I only know what I know.  I defer to others here who have more knowledge and experience for criticism and corrections of what I offered above and will not take any offense of either.  Anecdotal exchanges of knowledge does have a place in dealing with cancer.  I am reminded of a woman I met during my stem cell transplant who lived just an hour away from the Cleveland Clinic, as do I, who was told by her doctor where she lived that there was nothing more that could be done for her.  It was time to get her affairs in order.  Bullshit.  Never settle.  There is no such thing as routine cancer / treatment.

Wishing you all the best, k


meower

meower Avatar

Location: i believe, i believe, it's silly, but I believe
Gender: Female
Zodiac: Gemini


Posted: May 3, 2017 - 10:45am

Hoopla, here anyway. The thing that you sign when you say that you know your rights under HIPPA here says that you agree that your insurance company can talk to your doc/review your records

 


JrzyTmata
You say tomato, I say "Hi Charlie!"
JrzyTmata Avatar



Posted: May 3, 2017 - 10:45am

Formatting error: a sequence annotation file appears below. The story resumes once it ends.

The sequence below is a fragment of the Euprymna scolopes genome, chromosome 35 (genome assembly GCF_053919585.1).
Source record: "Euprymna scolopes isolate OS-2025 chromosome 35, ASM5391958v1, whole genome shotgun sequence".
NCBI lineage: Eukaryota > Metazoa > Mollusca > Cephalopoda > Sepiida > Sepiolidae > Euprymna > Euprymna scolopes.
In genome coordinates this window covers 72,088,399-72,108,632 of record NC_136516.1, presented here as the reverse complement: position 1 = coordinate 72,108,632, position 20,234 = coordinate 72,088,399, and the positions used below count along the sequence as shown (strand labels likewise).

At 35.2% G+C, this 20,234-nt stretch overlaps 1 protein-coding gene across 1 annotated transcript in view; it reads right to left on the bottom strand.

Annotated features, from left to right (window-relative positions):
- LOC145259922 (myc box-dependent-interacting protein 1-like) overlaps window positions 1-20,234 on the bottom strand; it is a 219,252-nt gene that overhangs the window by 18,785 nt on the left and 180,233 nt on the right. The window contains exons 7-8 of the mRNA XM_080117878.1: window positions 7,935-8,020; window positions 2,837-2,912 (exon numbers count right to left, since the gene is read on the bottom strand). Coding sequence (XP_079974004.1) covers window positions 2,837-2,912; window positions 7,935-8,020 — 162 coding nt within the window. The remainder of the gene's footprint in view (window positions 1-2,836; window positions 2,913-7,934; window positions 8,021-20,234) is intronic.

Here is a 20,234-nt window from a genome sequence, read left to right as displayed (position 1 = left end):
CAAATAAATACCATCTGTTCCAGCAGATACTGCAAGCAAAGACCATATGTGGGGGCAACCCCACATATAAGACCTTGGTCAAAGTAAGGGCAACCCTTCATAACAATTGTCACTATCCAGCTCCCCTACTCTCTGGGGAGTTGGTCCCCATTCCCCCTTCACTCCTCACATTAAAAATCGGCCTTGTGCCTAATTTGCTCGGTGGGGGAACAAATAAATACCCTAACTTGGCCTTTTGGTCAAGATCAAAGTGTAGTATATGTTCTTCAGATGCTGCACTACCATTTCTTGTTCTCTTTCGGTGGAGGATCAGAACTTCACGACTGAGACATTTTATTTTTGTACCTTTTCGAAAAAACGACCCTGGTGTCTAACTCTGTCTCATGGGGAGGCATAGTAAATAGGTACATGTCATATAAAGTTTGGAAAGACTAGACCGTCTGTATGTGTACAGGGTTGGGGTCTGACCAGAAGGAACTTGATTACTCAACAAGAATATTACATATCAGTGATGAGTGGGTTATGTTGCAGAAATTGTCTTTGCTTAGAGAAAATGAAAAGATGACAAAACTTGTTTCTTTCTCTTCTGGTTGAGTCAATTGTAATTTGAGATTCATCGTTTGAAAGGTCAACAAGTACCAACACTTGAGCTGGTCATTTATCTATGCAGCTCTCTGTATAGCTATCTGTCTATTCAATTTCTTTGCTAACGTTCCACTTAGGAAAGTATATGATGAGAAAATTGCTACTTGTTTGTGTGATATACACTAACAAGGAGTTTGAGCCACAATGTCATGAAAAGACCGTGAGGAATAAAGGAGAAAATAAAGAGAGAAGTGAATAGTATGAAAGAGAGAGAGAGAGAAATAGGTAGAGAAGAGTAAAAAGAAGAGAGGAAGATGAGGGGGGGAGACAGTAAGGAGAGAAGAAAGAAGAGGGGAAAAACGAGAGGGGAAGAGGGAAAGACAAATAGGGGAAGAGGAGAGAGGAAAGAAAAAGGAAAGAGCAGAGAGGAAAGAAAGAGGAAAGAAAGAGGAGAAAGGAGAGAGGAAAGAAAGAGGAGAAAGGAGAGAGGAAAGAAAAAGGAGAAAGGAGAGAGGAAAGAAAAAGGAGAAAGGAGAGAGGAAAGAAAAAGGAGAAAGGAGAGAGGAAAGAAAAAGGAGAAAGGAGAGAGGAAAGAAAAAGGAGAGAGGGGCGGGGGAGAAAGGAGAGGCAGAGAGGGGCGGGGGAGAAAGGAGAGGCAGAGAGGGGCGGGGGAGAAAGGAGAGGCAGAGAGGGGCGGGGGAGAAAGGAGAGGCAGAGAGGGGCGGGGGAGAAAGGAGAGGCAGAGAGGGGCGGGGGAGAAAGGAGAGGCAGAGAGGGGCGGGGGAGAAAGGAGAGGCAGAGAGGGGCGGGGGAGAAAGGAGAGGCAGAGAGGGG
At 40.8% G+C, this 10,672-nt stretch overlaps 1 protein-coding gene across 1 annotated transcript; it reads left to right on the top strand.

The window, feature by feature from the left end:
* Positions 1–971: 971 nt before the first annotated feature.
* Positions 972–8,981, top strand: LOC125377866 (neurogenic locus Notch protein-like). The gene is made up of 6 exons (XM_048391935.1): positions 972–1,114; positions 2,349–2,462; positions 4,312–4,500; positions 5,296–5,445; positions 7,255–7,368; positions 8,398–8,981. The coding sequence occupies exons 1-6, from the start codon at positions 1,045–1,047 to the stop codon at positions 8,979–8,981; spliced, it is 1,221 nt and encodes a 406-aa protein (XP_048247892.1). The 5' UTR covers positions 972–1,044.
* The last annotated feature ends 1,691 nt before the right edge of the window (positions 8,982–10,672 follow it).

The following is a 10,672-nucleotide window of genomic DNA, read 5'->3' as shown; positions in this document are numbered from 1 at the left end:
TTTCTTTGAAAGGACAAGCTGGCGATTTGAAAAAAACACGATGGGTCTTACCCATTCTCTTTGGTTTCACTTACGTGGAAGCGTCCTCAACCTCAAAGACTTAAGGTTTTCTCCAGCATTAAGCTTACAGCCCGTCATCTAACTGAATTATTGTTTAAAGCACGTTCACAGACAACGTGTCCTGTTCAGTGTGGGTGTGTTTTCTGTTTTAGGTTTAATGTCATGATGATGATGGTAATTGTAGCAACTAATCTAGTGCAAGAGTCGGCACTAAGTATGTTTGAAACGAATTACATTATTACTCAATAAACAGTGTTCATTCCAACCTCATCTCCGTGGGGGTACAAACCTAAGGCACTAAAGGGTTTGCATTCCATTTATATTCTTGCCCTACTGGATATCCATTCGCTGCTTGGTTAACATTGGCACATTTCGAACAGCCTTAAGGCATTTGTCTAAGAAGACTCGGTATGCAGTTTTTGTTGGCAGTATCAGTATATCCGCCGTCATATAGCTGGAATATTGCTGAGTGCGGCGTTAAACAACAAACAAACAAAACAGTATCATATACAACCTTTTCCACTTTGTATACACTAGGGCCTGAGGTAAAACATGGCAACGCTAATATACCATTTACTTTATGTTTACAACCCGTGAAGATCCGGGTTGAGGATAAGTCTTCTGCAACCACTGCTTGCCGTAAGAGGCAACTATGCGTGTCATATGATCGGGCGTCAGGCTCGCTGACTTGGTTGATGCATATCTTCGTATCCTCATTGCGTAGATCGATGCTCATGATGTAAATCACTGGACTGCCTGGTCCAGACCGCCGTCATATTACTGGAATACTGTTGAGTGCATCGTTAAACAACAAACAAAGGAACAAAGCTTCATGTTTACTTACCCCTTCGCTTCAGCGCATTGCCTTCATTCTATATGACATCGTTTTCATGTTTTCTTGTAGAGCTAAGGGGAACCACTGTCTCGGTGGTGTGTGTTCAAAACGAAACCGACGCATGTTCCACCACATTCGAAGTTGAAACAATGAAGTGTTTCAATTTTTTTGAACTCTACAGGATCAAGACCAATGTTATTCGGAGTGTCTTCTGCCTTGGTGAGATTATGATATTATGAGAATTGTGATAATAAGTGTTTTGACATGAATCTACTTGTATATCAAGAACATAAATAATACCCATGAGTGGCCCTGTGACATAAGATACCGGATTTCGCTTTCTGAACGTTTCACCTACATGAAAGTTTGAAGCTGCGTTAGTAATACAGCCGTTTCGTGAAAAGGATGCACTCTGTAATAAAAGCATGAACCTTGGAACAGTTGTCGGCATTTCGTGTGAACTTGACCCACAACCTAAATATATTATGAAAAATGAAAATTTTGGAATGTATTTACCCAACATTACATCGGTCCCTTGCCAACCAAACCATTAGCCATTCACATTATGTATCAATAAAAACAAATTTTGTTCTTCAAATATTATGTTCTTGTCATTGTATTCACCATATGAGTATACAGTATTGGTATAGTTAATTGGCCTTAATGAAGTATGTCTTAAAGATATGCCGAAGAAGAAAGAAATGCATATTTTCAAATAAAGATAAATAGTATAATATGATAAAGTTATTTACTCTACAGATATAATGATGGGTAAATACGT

Red_Dragon wrote:
Is this for real, or just interweb hoohaa?

 

 
SNOPES says mixed truth/false
Red_Dragon

Red_Dragon Avatar



Posted: May 3, 2017 - 10:35am

Is this for real, or just interweb hoohaa?

 
kurtster

kurtster Avatar

Location: drifting
Gender: Male
Zodiac: Libra
Chinese Yr: Dragon


Posted: Mar 11, 2017 - 1:48pm

 triskele wrote:
*long post*

 
Hoping you get relief.  I have sort of the opposite situation.  I get testosterone shots every other week.  Next month is the 8th anniversary of my transplant, which wiped out any ability to produce testosterone naturally.  IIRC, its been 6 years of these shots which have wrecked havoc on my soft tissues as well.  I used to have the shots alternated between shoulders, but after about 3 or so years I suddenly got what we all thought was tennis elbow.  We eliminated that as a possibility and concluded it was the shots.  Since then I now have them from left to right shoulder and then left hip to right hip and that's the pattern.  The tennis elbow stopped went away after a few months and life was good again.  Now in the past couple of years, I'm getting these pains and cramps in my ribs and legs.  The ribs hurt like when you hold your jaw open too long and happen when I twist in a funny way.  The leg cramps are getting so bad that I will wake up screaming in the middle of the night and getting up and standing does not do a damn thing and it lasts for a half an hour now.  I have tried boosting my potassium intake and that seems to give me some relief.  Its still not resolved and the bouts are more frequent.